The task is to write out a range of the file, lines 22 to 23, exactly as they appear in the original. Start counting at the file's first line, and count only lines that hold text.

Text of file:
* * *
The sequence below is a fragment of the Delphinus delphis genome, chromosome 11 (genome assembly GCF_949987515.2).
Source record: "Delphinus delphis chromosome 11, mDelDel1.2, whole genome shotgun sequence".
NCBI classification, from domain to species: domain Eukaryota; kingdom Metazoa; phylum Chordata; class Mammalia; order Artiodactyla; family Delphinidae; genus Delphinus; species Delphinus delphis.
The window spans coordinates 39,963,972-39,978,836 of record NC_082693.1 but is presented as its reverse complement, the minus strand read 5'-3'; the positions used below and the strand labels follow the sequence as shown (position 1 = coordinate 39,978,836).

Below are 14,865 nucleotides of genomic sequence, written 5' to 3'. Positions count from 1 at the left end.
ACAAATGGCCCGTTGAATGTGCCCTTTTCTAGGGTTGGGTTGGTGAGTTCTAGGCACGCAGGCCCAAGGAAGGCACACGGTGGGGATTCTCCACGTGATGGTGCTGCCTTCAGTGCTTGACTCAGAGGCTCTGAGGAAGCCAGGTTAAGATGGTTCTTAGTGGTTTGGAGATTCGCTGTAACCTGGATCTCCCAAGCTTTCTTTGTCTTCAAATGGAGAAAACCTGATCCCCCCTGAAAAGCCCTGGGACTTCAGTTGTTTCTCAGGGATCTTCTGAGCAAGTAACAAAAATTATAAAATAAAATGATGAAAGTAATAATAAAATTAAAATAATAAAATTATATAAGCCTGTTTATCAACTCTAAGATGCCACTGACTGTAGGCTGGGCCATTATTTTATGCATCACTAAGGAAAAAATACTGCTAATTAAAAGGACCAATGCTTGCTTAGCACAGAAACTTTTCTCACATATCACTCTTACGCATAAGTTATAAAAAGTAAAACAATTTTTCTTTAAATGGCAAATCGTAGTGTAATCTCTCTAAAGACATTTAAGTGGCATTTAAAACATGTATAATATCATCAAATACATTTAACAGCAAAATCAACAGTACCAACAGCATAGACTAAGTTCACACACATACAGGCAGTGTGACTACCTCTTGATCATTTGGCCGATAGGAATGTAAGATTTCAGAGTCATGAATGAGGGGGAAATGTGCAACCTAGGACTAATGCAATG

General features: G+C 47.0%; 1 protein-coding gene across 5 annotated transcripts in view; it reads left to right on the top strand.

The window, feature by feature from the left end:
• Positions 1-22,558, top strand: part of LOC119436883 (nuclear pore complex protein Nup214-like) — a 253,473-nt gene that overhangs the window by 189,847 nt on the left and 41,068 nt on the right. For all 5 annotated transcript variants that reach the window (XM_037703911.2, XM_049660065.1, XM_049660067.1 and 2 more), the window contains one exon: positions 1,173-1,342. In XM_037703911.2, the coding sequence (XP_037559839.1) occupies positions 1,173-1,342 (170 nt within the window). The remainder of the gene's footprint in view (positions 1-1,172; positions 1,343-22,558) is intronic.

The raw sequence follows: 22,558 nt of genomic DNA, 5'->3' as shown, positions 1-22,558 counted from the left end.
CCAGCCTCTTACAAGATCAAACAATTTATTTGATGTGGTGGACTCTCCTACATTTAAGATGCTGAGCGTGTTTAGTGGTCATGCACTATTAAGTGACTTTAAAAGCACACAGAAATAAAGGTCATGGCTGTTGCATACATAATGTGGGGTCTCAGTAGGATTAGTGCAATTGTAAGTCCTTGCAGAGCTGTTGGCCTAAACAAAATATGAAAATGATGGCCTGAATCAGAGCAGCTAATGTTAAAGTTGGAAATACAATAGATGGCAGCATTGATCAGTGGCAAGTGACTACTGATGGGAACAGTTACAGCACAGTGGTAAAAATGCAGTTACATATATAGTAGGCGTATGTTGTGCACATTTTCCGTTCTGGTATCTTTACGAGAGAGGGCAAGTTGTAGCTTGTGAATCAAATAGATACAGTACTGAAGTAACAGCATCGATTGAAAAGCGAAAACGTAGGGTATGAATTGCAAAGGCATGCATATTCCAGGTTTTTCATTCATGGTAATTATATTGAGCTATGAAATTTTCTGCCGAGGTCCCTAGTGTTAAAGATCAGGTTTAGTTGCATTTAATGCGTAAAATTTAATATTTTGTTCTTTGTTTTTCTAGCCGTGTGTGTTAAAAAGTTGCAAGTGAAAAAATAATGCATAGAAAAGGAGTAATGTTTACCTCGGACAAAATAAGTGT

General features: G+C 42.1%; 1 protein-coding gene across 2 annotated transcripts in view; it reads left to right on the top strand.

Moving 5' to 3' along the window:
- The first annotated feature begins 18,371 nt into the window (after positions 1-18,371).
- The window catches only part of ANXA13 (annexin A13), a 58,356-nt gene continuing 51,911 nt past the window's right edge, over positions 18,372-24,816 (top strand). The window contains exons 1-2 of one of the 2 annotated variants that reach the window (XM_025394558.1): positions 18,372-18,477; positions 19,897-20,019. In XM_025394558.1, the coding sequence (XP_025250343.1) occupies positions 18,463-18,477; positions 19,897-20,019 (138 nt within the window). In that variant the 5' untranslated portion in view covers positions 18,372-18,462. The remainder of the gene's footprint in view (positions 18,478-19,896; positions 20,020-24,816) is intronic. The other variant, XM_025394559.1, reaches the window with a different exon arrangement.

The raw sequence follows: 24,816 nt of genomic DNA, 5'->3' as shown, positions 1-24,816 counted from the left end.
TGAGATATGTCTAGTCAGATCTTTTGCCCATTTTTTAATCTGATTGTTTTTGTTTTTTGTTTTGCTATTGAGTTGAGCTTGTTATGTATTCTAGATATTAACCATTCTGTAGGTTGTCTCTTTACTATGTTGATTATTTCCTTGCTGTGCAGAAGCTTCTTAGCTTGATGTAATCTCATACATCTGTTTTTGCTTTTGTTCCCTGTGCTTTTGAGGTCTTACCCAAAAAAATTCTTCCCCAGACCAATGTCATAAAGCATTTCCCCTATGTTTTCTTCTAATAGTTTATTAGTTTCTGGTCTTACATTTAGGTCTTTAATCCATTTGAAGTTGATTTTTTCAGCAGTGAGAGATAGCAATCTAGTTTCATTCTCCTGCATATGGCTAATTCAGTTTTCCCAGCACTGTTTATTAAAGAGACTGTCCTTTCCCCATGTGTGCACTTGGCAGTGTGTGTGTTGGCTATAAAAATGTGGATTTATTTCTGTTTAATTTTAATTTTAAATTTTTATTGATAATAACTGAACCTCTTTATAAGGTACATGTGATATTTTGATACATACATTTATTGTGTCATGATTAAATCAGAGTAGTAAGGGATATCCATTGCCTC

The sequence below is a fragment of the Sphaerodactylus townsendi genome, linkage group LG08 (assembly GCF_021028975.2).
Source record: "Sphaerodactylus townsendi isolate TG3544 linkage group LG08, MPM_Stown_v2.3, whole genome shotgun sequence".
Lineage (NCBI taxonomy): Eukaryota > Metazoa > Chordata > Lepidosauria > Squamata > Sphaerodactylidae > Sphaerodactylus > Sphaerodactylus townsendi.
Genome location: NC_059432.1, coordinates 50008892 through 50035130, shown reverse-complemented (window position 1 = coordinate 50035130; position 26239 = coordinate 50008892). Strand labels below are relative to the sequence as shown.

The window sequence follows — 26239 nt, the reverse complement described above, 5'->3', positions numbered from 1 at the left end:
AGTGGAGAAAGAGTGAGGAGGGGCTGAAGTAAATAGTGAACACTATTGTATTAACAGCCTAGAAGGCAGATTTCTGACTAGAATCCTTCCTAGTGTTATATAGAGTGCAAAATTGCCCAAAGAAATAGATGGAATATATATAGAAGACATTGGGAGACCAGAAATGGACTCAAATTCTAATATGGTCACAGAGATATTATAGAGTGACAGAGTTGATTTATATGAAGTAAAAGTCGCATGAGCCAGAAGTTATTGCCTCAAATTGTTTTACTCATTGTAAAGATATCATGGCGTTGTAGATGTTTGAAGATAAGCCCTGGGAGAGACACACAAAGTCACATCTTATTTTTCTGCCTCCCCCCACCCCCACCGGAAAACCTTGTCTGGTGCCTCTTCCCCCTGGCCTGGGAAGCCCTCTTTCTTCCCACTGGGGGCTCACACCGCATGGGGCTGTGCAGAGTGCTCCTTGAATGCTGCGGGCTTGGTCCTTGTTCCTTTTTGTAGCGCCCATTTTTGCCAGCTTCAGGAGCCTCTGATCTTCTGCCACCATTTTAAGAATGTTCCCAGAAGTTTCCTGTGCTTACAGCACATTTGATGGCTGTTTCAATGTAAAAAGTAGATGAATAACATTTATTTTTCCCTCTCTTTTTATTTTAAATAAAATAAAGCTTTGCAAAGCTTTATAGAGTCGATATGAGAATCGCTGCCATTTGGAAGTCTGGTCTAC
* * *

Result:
The window sequence follows — 26239 nt, the reverse complement described above, 5'->3', positions numbered from 1 at the left end:
AGTGGAGAAAGAGTGAGGAGGGGCTGAAGTAAATAGTGAACACTATTGTATTAACAGCCTAGAAGGCAGATTTCTGACTAGAATCCTTCCTAGTGTTATATAGAGTGCAAAATTGCCCAAAGAAATAGATGGAATATATATAGAAGACATTGGGAGACCAGAAATGGACTCAAATTCTAATATGGTCACAGAGATATTATAGAGTGACAGAGTTGATTTATATGAAGTAAAAGTCGCATGAGCCAGAAGTTATTGCCTCAAATTGTTTTACTCATTGTAAAGATATCATGGCGTTGTAGATGTTTGAAGATAAGCCCTGGGAGAGACACACAAAGTCACATCTTATTTTTCTGCCTCCCCCCACCCCCACCGGAAAACCTTGTCTGGTGCCTCTTCCCCCTGGCCTGGGAAGCCCTCTTTCTTCCCACTGGGGGCTCACACCGCATGGGGCTGTGCAGAGTGCTCCTTGAATGCTGCGGGCTTGGTCCTTGTTCCTTTTTGTAGCGCCCATTTTTGCCAGCTTCAGGAGCCTCTGATCTTCTGCCACCATTTTAAGAATGTTCCCAGAAGTTTCCTGTGCTTACAGCACATTTGATGGCTGTTTCAATGTAAAAAGTAGATGAATAACATTTATTTTTCCCTCTCTTTTTATTTTAAATAAAATAAAGCTTTGCAAAGCTTTATAGAGTCGATATGAGAATCGCTGCCATTTGGAAGTCTGGTCTAC